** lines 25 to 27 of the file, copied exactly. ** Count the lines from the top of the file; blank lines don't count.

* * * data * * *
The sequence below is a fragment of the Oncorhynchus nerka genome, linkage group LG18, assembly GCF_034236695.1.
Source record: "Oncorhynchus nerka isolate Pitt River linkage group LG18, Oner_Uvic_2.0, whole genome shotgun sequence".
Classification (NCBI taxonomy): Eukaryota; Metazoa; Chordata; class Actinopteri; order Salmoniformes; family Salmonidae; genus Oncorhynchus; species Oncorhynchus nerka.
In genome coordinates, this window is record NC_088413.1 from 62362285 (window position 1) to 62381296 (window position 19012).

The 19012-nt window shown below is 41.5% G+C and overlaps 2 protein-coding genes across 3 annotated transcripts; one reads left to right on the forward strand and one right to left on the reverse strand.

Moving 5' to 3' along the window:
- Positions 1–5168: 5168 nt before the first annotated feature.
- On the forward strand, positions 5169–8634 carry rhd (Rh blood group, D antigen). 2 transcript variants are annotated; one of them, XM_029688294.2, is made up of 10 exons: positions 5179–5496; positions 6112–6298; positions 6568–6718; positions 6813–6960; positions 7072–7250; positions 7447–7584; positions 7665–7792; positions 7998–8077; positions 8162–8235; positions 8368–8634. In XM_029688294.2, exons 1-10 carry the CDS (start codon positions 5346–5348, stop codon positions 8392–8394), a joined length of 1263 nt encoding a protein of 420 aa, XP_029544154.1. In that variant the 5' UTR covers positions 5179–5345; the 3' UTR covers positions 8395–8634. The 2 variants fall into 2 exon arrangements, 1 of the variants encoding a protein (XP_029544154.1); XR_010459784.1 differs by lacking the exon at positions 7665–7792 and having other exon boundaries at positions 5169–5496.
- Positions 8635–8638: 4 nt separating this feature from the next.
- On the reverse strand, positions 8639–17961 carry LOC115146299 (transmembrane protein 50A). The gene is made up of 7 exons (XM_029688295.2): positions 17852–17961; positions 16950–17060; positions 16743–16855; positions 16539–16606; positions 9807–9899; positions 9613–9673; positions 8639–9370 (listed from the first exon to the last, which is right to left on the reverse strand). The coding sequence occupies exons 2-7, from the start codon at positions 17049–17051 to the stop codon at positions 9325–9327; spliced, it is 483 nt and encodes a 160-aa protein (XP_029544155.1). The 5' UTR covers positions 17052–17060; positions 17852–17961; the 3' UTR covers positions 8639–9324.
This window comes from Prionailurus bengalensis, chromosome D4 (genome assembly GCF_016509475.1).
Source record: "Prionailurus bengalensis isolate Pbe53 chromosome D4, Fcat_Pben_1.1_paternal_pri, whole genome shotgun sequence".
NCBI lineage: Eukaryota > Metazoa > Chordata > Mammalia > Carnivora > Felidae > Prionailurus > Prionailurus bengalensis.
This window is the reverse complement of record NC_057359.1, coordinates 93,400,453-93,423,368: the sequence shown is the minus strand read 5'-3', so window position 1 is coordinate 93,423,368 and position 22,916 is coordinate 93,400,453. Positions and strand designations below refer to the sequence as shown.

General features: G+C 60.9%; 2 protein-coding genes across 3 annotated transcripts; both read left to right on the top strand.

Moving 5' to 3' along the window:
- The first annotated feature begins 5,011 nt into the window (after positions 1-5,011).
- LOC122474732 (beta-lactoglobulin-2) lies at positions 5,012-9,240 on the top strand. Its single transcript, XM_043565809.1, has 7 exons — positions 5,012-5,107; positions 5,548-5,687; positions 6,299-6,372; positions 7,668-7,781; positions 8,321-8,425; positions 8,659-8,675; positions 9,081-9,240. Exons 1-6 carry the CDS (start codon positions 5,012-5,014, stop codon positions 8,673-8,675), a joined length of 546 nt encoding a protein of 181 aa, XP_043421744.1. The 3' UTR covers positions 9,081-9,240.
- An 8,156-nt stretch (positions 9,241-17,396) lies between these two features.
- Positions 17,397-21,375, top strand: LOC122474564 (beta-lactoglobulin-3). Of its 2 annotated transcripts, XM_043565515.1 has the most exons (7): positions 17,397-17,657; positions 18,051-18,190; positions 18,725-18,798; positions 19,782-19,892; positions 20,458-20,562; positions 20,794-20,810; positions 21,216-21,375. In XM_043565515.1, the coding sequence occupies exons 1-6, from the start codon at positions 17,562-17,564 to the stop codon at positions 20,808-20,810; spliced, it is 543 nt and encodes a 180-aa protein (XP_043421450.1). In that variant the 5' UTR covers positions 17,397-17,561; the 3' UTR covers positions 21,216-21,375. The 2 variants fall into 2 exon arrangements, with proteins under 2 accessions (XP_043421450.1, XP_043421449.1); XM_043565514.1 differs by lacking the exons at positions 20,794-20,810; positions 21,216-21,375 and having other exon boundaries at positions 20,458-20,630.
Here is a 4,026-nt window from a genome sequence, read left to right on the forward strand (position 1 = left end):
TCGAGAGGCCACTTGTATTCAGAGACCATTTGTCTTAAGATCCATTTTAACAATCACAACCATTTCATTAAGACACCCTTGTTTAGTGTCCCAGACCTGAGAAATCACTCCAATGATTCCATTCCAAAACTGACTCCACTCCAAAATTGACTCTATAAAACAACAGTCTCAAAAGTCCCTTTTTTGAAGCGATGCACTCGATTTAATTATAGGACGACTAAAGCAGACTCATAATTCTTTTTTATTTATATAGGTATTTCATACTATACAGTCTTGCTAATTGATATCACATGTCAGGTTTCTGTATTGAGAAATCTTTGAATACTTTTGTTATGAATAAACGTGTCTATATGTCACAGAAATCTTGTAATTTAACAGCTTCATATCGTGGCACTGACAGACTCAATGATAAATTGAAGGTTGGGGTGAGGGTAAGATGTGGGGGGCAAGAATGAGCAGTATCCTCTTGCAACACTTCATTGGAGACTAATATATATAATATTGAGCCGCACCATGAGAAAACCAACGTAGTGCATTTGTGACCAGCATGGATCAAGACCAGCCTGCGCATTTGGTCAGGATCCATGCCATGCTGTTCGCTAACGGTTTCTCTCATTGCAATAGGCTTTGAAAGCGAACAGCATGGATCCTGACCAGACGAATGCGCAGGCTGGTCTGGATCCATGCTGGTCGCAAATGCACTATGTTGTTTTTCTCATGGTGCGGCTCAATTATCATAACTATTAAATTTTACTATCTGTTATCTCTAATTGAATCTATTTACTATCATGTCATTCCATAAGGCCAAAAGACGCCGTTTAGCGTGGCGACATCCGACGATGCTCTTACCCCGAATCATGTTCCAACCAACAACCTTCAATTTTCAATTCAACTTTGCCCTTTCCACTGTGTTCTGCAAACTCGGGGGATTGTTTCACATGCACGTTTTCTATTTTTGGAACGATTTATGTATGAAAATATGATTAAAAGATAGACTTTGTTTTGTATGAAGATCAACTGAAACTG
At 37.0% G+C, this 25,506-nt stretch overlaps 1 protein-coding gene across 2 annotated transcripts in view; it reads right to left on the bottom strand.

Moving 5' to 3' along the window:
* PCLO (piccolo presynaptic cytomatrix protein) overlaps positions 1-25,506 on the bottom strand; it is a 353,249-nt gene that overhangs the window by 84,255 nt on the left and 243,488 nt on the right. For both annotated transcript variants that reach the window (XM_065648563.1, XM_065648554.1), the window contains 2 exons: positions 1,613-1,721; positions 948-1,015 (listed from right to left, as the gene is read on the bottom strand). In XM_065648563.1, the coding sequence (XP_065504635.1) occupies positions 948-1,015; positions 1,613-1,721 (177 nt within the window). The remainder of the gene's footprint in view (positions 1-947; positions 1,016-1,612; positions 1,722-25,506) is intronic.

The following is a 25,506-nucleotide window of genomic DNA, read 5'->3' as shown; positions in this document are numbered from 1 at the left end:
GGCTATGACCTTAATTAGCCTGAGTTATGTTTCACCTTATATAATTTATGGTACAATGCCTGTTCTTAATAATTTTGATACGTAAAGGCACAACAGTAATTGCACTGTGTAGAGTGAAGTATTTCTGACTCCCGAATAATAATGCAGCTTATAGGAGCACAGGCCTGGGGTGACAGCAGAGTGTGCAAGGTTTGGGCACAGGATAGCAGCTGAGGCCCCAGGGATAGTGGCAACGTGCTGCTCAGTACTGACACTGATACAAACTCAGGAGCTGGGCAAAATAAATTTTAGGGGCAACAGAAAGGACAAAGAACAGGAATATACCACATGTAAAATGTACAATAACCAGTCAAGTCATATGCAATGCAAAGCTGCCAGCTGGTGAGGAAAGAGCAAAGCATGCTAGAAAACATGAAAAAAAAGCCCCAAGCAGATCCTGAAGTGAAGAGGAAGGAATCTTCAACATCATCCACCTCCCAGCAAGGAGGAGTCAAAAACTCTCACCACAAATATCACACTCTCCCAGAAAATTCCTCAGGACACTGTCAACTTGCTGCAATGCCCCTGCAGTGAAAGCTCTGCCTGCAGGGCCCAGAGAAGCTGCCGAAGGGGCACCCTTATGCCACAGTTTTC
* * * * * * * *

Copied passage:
* PCLO (piccolo presynaptic cytomatrix protein) overlaps positions 1-25,506 on the bottom strand; it is a 353,249-nt gene that overhangs the window by 84,255 nt on the left and 243,488 nt on the right. For both annotated transcript variants that reach the window (XM_065648563.1, XM_065648554.1), the window contains 2 exons: positions 1,613-1,721; positions 948-1,015 (listed from right to left, as the gene is read on the bottom strand). In XM_065648563.1, the coding sequence (XP_065504635.1) occupies positions 948-1,015; positions 1,613-1,721 (177 nt within the window). The remainder of the gene's footprint in view (positions 1-947; positions 1,016-1,612; positions 1,722-25,506) is intronic.

The following is a 25,506-nucleotide window of genomic DNA, read 5'->3' as shown; positions in this document are numbered from 1 at the left end:
GGCTATGACCTTAATTAGCCTGAGTTATGTTTCACCTTATATAATTTATGGTACAATGCCTGTTCTTAATAATTTTGATACGTAAAGGCACAACAGTAATTGCACTGTGTAGAGTGAAGTATTTCTGACTCCCGAATAATAATGCAGCTTATAGGAGCACAGGCCTGGGGTGACAGCAGAGTGTGCAAGGTTTGGGCACAGGATAGCAGCTGAGGCCCCAGGGATAGTGGCAACGTGCTGCTCAGTACTGACACTGATACAAACTCAGGAGCTGGGCAAAATAAATTTTAGGGGCAACAGAAAGGACAAAGAACAGGAATATACCACATGTAAAATGTACAATAACCAGTCAAGTCATATGCAATGCAAAGCTGCCAGCTGGTGAGGAAAGAGCAAAGCATGCTAGAAAACATGAAAAAAAAGCCCCAAGCAGATCCTGAAGTGAAGAGGAAGGAATCTTCAACATCATCCACCTCCCAGCAAGGAGGAGTCAAAAACTCTCACCACAAATATCACACTCTCCCAGAAAATTCCTCAGGACACTGTCAACTTGCTGCAATGCCCCTGCAGTGAAAGCTCTGCCTGCAGGGCCCAGAGAAGCTGCCGAAGGGGCACCCTTATGCCACAGTTTTC